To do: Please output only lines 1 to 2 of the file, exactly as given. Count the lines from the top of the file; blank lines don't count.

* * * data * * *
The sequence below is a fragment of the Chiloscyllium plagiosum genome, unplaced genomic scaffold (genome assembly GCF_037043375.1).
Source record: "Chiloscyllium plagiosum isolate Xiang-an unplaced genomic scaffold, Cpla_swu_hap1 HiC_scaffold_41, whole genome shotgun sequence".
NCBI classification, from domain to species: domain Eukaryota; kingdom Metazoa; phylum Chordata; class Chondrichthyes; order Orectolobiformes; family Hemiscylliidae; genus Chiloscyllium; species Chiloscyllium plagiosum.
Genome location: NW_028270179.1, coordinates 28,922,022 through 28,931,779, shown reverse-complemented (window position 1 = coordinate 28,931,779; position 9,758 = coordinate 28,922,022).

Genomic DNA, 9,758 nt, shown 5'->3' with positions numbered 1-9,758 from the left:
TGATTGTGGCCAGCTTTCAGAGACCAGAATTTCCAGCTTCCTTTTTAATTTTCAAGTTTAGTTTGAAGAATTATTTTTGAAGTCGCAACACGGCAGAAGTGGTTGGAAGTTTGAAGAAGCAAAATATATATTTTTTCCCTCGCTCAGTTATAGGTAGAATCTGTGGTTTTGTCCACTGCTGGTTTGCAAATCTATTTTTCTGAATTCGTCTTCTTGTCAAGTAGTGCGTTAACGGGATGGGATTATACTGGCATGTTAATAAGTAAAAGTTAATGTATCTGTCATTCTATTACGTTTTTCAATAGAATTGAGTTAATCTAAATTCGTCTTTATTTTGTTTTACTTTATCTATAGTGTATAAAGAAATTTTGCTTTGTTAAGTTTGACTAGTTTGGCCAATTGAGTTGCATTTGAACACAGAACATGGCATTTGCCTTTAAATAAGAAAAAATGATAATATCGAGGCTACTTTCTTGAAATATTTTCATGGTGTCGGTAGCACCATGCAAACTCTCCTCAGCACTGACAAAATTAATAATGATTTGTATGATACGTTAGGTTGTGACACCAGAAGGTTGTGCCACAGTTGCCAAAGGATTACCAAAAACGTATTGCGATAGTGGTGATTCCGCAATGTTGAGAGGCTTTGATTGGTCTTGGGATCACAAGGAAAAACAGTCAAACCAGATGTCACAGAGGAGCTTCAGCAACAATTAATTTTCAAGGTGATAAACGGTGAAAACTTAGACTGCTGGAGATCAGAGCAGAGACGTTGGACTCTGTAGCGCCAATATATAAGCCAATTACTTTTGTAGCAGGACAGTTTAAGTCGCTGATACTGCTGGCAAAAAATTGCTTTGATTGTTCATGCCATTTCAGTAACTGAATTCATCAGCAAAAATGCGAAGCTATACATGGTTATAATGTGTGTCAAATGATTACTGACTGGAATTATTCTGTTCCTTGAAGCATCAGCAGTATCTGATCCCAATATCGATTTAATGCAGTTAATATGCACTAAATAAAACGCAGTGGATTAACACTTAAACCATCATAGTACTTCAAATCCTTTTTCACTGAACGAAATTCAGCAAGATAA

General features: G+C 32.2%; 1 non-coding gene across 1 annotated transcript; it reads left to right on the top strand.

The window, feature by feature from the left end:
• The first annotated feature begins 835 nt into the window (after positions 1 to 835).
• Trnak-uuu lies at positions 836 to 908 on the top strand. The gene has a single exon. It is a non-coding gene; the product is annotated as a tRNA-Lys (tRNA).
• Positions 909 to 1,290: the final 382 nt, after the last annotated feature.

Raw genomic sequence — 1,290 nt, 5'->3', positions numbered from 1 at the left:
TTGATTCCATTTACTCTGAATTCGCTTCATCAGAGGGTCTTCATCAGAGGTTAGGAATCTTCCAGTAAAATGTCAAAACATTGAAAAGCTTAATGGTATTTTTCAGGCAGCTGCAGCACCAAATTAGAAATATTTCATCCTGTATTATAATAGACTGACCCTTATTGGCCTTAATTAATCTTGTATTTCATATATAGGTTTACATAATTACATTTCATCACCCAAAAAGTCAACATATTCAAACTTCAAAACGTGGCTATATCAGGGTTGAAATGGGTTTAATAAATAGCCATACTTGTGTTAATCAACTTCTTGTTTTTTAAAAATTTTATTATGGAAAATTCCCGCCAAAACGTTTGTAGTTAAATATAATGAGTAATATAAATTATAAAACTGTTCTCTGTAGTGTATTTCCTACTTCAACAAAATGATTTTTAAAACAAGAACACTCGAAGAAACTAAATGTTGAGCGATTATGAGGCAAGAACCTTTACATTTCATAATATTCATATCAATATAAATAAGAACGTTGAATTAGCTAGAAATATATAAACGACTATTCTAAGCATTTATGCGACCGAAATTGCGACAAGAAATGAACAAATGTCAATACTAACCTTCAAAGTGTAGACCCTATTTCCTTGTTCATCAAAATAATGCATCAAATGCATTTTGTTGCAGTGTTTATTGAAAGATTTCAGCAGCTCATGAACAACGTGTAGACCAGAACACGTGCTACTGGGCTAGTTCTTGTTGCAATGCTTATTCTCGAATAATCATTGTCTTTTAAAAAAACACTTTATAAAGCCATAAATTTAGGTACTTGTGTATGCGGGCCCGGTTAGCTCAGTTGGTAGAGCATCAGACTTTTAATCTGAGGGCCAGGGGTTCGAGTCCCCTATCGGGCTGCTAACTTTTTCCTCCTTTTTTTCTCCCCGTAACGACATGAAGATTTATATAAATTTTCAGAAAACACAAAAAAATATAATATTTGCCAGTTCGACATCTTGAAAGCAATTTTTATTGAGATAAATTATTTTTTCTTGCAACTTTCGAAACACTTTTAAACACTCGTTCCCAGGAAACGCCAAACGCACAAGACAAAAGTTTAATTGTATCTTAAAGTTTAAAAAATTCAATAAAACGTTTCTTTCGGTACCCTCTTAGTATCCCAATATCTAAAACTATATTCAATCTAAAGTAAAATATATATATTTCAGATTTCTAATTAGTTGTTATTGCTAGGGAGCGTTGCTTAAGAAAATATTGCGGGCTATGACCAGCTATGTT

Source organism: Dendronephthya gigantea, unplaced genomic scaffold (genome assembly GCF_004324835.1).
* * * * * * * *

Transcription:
The sequence below is a fragment of the Chiloscyllium plagiosum genome, unplaced genomic scaffold (genome assembly GCF_037043375.1).
Source record: "Chiloscyllium plagiosum isolate Xiang-an unplaced genomic scaffold, Cpla_swu_hap1 HiC_scaffold_41, whole genome shotgun sequence".